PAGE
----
Love and Hope for a Nice Life in Mtendeli Refugee Camp

by | Apr 24, 2018

“I fell in love with her because she was different than other girls. She wasn’t trying to be with every boy. She just wanted to get to know me.”

I leaned in close to hear Gerald talk about what it was about Alice, his wife, that made him fall in love with her. We were sitting together on light blue plastic chairs in a Child Friendly Space classroom in Mtendeli Refugee Camp in Tanzania.

In 1993, Gerald became an orphan when he was 5 years old in Burundi. His parents were Tutsi, and both died during what he describes as “the war.” After that, Gerald says, “I had a very challenging life.” He fled to Tanzania to live in a refugee camp with his grandparents. Because he was considered an orphan, Gerald said he was given “more help” from aid organizations and was able to attend primary school. He credits this time in primary school for his becoming a good student and “intelligent” man.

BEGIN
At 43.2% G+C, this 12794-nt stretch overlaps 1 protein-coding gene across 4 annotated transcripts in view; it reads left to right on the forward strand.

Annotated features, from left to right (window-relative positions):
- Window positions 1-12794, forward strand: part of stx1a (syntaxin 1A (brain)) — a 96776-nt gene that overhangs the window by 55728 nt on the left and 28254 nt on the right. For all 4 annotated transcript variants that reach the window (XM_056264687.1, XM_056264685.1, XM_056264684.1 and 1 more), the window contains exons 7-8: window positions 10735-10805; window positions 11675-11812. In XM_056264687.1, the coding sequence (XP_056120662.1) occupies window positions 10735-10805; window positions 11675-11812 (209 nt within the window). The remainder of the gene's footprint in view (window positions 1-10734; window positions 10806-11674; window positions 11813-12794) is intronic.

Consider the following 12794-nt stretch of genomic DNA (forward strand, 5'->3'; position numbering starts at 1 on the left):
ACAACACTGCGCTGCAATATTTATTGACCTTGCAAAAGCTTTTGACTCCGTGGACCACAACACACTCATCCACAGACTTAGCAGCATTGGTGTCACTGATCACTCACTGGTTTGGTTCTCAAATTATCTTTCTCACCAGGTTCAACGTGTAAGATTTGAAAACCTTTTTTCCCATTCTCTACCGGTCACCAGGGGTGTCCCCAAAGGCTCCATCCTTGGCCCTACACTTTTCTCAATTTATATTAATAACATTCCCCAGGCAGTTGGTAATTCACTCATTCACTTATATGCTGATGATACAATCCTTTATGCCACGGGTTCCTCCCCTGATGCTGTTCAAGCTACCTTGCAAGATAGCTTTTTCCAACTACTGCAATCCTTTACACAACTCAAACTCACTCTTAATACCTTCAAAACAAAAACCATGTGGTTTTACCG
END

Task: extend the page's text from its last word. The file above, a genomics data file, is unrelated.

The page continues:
Around 2005, Gerald returned to Burundi to complete his secondary school … and meet Alice. Following graduation, he asked for her hand in marriage, and they were all set to have a “nice life.” Not like here in Mtendeli Camp, he says.

Gerald is now 25 years old and again living in a refugee camp in Tanzania, this time as an adult with Alice and their two young children, Junior and Lucky. Gerald does not have a job; most days, he only eats a meal in the evening so Alice, Junior, and Lucky can eat two meals during the day.

“If I eat in the afternoon and the evening, then the food we are given by the World Food Program will end too soon,” he explains.

Gerald’s desire to provide for his family is evident. When I asked him about hope, he responded, “My hope for the future is to get a nice life for my family. A nice life means to have a house of our own and to have enough food to eat every day.”

Gerald, Alice, Junior, and Lucky are one family amongst more than 50,000 Burundian refugees living in Mtendeli Camp in Tanzania, striving to maintain hope for basic necessities and a “nice life.”

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